By Dr Mike Marinus, dad to Megan and James plus a Chiropractor in Blairgowrie with a special interest in family practice and paediatric care. Click here to hear his podcast. This is the 9th in our series on babies by Dr Marinus. Find his other articles here.
Do babies always have to be burped? How do I burp my baby and which babies need to be burped? These are the big questions I get from frustrated parents and they are important to understand when dealing with fussy babies.
First off, I want you to stop thinking about ‘burping’ your baby and understand that what you are doing is decompressing him. The air in his tummy builds up through the day as he takes it in not only during feeds (when he gulps or breaks the latch) but also when he cries, sighs and moans throughout the day. Air intake is a continuous process and so decompressing babies should also be something we do throughout the day as well, to keep them free of unnecessary tummy pressure that can lead to constant crying and upset. Think of it as equalising your ears during a flight when the pressure change can cause almost unbearable pain until it is released by equalizing and this is exactly what you are doing for your baby when burping.
The science says that we have about 20 minutes after a feed to remove this gas from the stomach until it is sucked down into the intestines where it can cause similar painful pressurising effects which we need different techniques to decompress. So you have to be on your game. Keep in mind that burping is a passive process and its all about the physics of air movement. The air in the stomach is under a higher pressure than the air outside your baby. So the trick is to connect these two areas by making your baby’s back (oesophagus) as straight as possible while you burp them. Think of being in a fancy restaurant and needing a burp, what do you do? You bend forward because that keeps the burp locked down, so we want to do the exact opposite to get the burps out.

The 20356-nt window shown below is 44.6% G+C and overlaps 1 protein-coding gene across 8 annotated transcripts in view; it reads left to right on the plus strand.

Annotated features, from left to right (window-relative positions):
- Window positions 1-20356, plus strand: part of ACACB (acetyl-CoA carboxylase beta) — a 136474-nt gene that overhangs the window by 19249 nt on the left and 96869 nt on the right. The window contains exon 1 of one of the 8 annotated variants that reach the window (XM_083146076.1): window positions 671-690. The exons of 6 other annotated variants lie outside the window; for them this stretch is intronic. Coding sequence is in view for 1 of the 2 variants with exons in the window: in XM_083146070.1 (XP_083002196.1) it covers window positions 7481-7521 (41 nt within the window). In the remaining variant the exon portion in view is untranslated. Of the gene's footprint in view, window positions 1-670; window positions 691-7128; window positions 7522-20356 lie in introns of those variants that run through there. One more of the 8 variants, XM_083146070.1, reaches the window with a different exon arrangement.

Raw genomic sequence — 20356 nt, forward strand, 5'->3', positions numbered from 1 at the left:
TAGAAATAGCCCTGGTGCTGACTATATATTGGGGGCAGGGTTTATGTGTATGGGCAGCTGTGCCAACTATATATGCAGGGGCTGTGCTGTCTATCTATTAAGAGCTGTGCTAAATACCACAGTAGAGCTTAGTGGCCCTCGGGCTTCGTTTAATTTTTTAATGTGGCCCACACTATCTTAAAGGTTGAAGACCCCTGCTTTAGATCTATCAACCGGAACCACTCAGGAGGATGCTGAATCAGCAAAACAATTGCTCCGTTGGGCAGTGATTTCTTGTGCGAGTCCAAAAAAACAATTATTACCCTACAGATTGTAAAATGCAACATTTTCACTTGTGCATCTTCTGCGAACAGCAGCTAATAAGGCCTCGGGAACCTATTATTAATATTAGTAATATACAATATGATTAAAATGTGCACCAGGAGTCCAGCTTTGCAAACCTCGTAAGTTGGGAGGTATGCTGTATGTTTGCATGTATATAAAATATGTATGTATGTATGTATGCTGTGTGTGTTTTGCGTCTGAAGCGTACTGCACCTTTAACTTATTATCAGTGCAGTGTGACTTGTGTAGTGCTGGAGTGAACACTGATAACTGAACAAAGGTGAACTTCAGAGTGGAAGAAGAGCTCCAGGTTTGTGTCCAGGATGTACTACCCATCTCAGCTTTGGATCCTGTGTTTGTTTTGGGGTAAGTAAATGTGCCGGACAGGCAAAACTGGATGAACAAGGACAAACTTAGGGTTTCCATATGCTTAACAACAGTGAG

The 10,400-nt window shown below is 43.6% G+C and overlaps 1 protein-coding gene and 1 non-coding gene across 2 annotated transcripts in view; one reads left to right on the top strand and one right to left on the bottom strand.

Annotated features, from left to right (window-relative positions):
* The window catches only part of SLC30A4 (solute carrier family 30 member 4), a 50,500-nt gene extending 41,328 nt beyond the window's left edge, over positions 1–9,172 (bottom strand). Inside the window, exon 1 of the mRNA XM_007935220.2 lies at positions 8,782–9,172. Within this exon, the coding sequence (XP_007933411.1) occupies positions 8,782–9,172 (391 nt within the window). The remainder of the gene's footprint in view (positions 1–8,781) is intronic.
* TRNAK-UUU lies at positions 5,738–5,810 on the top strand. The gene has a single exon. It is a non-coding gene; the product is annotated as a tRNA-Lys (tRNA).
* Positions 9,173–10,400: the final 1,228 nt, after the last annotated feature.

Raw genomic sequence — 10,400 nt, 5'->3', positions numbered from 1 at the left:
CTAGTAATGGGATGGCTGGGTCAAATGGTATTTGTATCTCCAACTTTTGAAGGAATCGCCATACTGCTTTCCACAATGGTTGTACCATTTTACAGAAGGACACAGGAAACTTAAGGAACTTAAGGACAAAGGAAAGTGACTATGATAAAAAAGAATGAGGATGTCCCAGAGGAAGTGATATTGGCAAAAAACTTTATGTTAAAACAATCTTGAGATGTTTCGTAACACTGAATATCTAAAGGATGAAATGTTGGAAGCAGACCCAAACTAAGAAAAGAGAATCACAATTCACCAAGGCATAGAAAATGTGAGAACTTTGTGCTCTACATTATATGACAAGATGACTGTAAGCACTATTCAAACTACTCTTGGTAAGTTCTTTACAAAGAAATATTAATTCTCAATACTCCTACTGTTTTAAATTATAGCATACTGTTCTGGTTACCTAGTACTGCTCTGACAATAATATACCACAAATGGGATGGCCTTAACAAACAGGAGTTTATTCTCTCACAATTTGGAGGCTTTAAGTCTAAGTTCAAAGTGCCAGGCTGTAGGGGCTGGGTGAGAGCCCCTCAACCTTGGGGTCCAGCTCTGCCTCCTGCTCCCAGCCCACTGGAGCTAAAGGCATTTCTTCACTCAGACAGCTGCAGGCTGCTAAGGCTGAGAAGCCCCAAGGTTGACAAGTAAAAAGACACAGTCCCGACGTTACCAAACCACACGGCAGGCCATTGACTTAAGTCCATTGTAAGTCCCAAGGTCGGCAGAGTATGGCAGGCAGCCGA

Creating a slight bit of movement, like tapping your foot or gently bouncing on a Pilates ball is also vital in making sure you get all that wind out. Again this is all about how air moves and we need to separate the gas form the milk and the gentle bouncing helps the same way that it does when you try to settle cake mix and remove the bubbles by tapping the bowl on the kitchen counter.
Lastly, your baby’s tummy is very stretchy and hot gas tends to rise up and get stuck higher than the level of the outlet pipe. This means that if you only burp your baby upright you will never get rid of that last amount of air. It is this air that then moves out when you put baby down to sleep and wakes him 10 minutes later. So when I teach burping techniques I add in a few controlled seconds of baby down on his back to allow this gas to find its way out before you put him back down to sleep.
What about Hiccups? Are they bad and how do we stop them? Well, there is research at the moment that says hiccups are a method your baby uses to get rid of that last bit of air which is trapped inside his stomach. This makes sense and if it is indeed the case then we don’t want to stop hiccups at all. Having said that the two accepted ways to stop hiccups are 1. Use a dummy and 2. Make your baby cry. Please try number 1 first.
Click here to find experts in the field of nutrition, optometry, massage, stimulation and even sleep.